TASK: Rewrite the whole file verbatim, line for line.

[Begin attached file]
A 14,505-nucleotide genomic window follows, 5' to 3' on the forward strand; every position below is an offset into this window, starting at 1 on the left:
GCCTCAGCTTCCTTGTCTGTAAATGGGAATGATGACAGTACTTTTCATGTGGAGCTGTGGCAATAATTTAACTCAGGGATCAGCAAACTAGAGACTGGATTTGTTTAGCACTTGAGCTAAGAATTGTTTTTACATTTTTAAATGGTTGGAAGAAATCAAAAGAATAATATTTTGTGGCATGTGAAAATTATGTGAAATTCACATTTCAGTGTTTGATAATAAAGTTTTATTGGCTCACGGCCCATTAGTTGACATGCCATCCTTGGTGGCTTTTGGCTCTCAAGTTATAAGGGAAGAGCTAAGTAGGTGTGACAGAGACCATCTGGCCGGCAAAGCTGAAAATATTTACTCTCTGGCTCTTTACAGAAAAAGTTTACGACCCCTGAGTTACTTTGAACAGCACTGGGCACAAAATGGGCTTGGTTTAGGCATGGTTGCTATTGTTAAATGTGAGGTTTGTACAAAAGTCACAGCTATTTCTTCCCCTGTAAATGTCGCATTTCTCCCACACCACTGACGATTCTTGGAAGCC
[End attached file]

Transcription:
A 14,505-nucleotide genomic window follows, 5' to 3' on the forward strand; every position below is an offset into this window, starting at 1 on the left:
GCCTCAGCTTCCTTGTCTGTAAATGGGAATGATGACAGTACTTTTCATGTGGAGCTGTGGCAATAATTTAACTCAGGGATCAGCAAACTAGAGACTGGATTTGTTTAGCACTTGAGCTAAGAATTGTTTTTACATTTTTAAATGGTTGGAAGAAATCAAAAGAATAATATTTTGTGGCATGTGAAAATTATGTGAAATTCACATTTCAGTGTTTGATAATAAAGTTTTATTGGCTCACGGCCCATTAGTTGACATGCCATCCTTGGTGGCTTTTGGCTCTCAAGTTATAAGGGAAGAGCTAAGTAGGTGTGACAGAGACCATCTGGCCGGCAAAGCTGAAAATATTTACTCTCTGGCTCTTTACAGAAAAAGTTTACGACCCCTGAGTTACTTTGAACAGCACTGGGCACAAAATGGGCTTGGTTTAGGCATGGTTGCTATTGTTAAATGTGAGGTTTGTACAAAAGTCACAGCTATTTCTTCCCCTGTAAATGTCGCATTTCTCCCACACCACTGACGATTCTTGGAAGCC